It was terrific to be part of Prime Minister Cameron’s anti-corruption summit and have the opportunity to join the esteemed panel to talk about the scope and opportunity to address corruption issues in sport. My thanks to the British Prime Minister for inviting me.
While I was participating in the discussion last week, I couldn’t help but think that the International Olympic Committee (IOC) has let us down.
The IOC is a self-proclaimed leader in sport but when you look at its record, that proclamation has to seriously be in doubt.
It was only three years ago that Russia introduced its anti-gay bill just prior to its hosting of the Sochi Winter Olympics. There was an outcry in the ‘west’ over the legislation but it had little to no impact on Russia and its stance. American telecommunications company AT&T had the intestinal fortitude to do something , but they did so as a US Olympic sponsor. The IOC’s major sponsors – Coca-Cola, McDonald’s and VISA – issued anti-discrimination statements, but made no mention of Russia’s anti-gay laws.
What could, and should, Thomas Bach and IOC have done? Shown some leadership. Not by way of boycotting the Games, or taking them away, but by calling the Olympic sponsors together and getting them to condemn Russia. By making it clear that Principle 4 of the Olympic Charter actually means something to the IOC and its major sponsors, just as Google did at the time.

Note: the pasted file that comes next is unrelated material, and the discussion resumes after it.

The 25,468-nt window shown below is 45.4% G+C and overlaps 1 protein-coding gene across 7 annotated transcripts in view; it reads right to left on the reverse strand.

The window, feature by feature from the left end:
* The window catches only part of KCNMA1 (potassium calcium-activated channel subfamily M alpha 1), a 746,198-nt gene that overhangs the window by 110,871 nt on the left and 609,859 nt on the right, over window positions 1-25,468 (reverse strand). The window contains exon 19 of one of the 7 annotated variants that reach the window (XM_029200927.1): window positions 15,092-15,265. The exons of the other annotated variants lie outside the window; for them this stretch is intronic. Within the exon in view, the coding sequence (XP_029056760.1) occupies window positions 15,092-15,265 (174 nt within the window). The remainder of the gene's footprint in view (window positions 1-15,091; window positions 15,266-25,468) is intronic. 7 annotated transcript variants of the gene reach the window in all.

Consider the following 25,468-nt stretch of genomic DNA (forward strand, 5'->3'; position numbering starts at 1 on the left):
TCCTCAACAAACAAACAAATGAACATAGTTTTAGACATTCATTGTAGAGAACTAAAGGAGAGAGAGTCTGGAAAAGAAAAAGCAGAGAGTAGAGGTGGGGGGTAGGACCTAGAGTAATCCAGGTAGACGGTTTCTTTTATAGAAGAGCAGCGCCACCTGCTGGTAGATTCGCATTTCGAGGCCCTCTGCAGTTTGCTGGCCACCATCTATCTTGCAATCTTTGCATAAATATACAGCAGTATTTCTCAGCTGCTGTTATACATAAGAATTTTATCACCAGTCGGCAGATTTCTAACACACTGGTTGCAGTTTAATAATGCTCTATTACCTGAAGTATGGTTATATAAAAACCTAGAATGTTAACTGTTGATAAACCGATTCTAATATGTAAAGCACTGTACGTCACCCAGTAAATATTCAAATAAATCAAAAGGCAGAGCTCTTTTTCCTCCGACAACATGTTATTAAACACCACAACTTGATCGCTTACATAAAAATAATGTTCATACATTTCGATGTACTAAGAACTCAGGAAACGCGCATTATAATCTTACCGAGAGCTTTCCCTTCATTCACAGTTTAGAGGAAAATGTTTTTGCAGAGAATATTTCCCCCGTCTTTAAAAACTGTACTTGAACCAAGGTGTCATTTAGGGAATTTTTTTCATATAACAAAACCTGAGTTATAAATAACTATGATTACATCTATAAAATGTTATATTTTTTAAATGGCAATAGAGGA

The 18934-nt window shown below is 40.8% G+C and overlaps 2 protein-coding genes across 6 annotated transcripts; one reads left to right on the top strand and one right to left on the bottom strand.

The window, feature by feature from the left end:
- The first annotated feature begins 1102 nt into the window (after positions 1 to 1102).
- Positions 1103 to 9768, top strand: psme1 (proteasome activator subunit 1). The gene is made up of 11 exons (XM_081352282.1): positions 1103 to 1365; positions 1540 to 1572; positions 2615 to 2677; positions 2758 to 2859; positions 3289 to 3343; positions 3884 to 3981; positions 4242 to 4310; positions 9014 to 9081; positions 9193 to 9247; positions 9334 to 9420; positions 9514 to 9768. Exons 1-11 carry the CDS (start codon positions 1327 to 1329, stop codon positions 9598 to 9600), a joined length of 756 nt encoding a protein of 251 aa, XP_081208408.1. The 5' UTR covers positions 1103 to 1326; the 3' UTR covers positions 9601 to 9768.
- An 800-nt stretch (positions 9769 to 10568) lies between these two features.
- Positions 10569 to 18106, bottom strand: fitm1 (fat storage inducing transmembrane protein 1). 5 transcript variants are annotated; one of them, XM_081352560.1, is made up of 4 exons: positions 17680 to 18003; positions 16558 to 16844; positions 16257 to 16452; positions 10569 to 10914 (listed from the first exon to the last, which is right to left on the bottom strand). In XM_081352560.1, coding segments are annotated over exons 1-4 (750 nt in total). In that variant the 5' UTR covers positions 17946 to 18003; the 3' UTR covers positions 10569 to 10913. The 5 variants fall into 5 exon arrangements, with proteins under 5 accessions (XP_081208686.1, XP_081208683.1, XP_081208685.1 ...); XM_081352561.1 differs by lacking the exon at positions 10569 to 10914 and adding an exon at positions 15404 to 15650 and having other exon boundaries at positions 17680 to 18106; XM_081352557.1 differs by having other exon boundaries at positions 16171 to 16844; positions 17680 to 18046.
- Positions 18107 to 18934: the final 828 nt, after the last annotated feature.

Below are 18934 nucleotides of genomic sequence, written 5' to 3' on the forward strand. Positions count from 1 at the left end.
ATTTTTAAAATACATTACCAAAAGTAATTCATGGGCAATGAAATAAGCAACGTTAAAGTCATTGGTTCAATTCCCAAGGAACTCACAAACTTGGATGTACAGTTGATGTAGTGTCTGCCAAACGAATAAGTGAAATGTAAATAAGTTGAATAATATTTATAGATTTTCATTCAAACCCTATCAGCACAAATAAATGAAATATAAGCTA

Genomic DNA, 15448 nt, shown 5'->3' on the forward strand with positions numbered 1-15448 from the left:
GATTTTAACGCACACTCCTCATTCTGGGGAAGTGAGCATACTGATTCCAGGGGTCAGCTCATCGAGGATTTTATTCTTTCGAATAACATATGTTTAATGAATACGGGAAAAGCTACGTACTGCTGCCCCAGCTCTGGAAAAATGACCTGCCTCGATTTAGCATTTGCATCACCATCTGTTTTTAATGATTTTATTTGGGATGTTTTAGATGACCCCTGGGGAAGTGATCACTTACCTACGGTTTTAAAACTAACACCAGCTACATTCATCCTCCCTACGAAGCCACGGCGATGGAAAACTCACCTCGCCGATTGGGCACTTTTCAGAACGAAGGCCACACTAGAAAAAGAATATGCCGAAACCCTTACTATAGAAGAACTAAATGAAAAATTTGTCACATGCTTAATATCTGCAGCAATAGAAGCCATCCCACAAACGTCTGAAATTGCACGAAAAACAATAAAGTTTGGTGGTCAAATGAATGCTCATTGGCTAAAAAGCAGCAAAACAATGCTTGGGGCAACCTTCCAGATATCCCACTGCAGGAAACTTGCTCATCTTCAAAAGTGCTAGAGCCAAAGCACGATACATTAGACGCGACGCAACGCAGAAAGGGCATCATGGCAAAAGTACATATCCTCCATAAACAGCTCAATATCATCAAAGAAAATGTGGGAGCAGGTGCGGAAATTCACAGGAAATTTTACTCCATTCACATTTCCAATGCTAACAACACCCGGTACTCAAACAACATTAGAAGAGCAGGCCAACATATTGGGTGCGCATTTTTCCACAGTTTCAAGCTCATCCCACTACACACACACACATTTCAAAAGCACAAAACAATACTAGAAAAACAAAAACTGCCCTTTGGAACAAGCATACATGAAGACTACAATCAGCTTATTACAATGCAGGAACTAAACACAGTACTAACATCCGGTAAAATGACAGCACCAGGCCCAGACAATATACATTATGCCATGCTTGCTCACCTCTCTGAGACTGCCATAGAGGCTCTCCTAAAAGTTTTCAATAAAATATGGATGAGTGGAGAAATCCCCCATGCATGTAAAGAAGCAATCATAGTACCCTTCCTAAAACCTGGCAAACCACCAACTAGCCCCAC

Another example is the IOC President’s late recognition of the need for FIFA President, Sepp Blatter, to stand down. My colleagues and I at #NewFIFANow had been saying it for some time – well before the May 2015 arrests. Outstanding investigative journalists such as Andrew Jennings and Jens Weinrich had been cataloguing Blatter’s and FIFA’s unacceptable behaviour for years. But it took Thomas Bach until October last year (and after calls from the FIFA sponsors!) to finally say “enough is enough” at FIFA.
That’s leadership?! (Of course, let’s not forget both Bach and Blatter worked at Adidas under the tutelage of Horst Dassler prior to being elevated to their roles with the IOC and FIFA respectively).
More recently, of course, there’s the distressing issue around the IAAF, WADA and anti-doping – whether it be Russia, Kenya or elsewhere. The IAAF is practically lame; WADA is partly under the control of the IOC anyway ; once again, there’s an opportunity for the IOC to show some leadership and make a stand on behalf of sport.
They don’t. The IOC fails us. Sport is failing us.
Yet, at the same, the IOC and other sporting bodies rely on their precious ‘autonomy’. Frankly, that’s not only an outdated concept that dates back to the beginning of the 20th century thanks to Pierre de Coubertin, but the international sporting organisations prove time and time again that it’s a totally undeserved privilege.
For the past 30-40 years of top-level sports administration have shown us they don’t deserve it. Whether it be the IOC, FIFA, the IAAF, UCI, WADA, the ICC and many other less prominent international sporting federations, there is too much leadership and control in the hands of a relatively small group of individuals, who enjoy cosy, insular inter-relationships and whose primary purpose is self-promotion and self-preservation.
The likes of Thomas Bach and the IOC, and people such as Vitaly Mutko, Russian Sports Minister and FIFA Council member, like to pretend that sport and politics don’t mix. I say bollocks. It’s 107 years since de Coubertin claimed autonomy for sport. The world has moved on. It’s about time sport administration did also, as well as the instruments of governments around the world that enable such autonomy.
People demand better than the IOC and sport are giving us. You want autonomy? You have to earn the right!